For 17 years, President Clinton’s Don’t Ask, Don’t Tell (DADT) policy barred openly gay, lesbian or bisexual persons from serving in the military.  Thousands of veterans were discharged under “other than honorable” conditions as a result of this policy between 1993 and 2011.  These veterans were denied access to a variety of VA benefits, such as healthcare, disability compensation, home loans and burial benefits due to the character of discharge.

Many veterans suffered during the tenure of this program, grappling with the desire to serve their country while hiding their sexual orientation or gender identity.  Often, mental health issues arose but treatment was not available through the VA after being pushed out of the military under DADT.  While some fought to upgrade their discharge in order to have access to VA benefits, many failed to do so because it is a long and arduous process.   Others have worked to overturn the lingering aftermath of DADT, lobbying for legislation to assist not only veterans affected by DADT but those forced out of the military due to sexual orientation or gender identity before the policy was enacted as well as after it was lifted.  Efforts are also underway for a class action lawsuit against the Department of Defense to restore benefits for a wider class of LGBTQ veterans involuntarily separated from service.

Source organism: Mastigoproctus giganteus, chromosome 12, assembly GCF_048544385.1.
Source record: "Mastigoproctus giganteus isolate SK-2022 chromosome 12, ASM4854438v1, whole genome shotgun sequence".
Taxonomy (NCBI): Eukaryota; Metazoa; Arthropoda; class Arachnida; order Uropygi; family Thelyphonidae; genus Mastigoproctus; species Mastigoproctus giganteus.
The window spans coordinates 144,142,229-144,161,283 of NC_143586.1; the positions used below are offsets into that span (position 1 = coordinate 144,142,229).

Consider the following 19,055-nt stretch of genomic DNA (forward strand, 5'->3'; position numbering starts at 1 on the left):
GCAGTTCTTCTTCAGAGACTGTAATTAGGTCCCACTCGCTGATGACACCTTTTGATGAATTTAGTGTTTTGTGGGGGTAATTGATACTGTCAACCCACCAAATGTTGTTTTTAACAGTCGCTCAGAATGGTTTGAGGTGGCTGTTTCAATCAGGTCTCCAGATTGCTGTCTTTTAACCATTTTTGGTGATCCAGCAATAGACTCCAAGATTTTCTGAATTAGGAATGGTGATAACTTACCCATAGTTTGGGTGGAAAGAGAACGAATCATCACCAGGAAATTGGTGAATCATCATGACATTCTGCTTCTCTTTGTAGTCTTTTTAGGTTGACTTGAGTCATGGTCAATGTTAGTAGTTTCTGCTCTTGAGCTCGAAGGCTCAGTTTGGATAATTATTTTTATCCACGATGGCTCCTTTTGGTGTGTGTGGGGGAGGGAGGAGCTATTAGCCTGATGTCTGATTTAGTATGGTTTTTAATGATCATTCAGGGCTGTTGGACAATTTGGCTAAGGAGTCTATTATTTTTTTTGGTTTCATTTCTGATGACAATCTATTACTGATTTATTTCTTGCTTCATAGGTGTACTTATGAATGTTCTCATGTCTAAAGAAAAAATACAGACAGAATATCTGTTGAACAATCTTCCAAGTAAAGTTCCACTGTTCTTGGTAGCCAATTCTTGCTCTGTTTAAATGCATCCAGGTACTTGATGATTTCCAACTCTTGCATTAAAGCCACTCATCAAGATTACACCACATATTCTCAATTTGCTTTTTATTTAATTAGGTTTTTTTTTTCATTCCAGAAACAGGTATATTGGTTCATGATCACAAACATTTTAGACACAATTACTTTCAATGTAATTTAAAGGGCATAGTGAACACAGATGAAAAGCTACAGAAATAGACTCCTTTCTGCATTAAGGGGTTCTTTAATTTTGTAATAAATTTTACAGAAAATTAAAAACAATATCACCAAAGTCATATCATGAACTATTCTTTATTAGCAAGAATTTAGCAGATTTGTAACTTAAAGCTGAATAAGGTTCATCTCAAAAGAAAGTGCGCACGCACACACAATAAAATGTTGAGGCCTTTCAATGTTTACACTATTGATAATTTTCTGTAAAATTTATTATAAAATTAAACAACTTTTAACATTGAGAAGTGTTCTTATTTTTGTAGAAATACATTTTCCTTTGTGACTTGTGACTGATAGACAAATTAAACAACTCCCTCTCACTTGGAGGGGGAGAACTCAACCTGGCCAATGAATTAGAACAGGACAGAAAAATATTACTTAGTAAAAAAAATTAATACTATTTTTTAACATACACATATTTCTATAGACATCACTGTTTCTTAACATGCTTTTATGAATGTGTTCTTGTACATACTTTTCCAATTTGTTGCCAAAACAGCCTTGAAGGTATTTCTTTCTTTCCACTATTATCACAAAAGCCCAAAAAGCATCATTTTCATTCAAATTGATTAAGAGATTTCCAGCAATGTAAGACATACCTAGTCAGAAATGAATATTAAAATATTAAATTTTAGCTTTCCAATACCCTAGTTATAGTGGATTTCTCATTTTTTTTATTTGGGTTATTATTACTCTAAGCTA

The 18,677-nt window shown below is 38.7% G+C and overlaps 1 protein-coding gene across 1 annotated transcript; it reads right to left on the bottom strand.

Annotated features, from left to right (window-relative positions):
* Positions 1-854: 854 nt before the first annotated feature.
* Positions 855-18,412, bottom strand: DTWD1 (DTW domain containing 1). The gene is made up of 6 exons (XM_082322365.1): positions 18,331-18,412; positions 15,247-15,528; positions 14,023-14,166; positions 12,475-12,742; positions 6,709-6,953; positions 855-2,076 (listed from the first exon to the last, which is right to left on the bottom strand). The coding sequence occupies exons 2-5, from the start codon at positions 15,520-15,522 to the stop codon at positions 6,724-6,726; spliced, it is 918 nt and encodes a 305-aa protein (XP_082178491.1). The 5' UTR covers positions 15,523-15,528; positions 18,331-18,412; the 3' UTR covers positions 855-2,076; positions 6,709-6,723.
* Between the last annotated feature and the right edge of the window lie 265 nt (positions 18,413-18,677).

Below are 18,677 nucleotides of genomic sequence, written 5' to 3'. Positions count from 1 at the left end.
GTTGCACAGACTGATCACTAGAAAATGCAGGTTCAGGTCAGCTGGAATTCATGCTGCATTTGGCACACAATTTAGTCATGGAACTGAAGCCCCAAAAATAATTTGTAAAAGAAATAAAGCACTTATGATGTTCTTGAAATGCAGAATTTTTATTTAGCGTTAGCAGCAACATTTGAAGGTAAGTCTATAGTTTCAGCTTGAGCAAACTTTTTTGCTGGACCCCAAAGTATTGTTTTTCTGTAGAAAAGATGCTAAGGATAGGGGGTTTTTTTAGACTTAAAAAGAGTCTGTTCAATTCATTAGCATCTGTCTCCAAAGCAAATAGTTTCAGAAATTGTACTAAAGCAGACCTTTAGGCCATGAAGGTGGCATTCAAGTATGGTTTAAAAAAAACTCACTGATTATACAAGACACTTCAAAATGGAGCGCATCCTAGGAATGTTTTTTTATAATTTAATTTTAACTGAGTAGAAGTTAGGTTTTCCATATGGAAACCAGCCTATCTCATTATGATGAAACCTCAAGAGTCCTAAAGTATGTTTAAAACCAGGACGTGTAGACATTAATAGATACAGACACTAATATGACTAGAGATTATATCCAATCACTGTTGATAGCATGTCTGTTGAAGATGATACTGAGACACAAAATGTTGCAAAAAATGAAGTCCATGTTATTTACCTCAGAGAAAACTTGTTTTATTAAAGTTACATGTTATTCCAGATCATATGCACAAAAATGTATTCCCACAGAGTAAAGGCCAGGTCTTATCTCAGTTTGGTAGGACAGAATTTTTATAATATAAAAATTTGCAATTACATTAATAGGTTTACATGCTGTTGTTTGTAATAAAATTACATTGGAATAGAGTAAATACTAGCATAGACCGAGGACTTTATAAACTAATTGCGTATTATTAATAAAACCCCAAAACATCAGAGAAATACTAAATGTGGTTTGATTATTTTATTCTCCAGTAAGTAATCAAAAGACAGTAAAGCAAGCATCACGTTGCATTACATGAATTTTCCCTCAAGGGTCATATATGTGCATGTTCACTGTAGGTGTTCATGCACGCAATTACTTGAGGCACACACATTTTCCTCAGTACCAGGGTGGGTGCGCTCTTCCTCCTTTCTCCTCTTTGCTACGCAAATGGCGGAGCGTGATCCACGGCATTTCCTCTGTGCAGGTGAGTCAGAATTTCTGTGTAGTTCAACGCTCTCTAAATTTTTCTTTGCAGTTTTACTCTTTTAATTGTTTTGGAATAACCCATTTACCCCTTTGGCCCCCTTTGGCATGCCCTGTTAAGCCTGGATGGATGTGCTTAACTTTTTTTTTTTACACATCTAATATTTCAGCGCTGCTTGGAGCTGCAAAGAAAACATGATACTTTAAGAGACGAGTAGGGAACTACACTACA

The policy announced by VA Secretary Denis McDonough on September 20, 2021, as part of the ten year anniversary of President Obama’s repeal of DADT, is expected to allow troops who served before, during and after DADT to qualify for VA benefits.  The VA plans to start reviewing cases with a presumption in favor of granting eligibility for benefits.  Of course, once deemed eligible to apply for benefits, the veteran will have to provide evidence in support of qualifying for a particular benefit, such as disability compensation.  Keep in mind, however, that a veteran who received a dishonorable discharge or with a record of a clear criminal history documented in his file will not be eligible for benefits under this plan.

If you need assistance with VA disability compensation, please contact Avard Law Offices.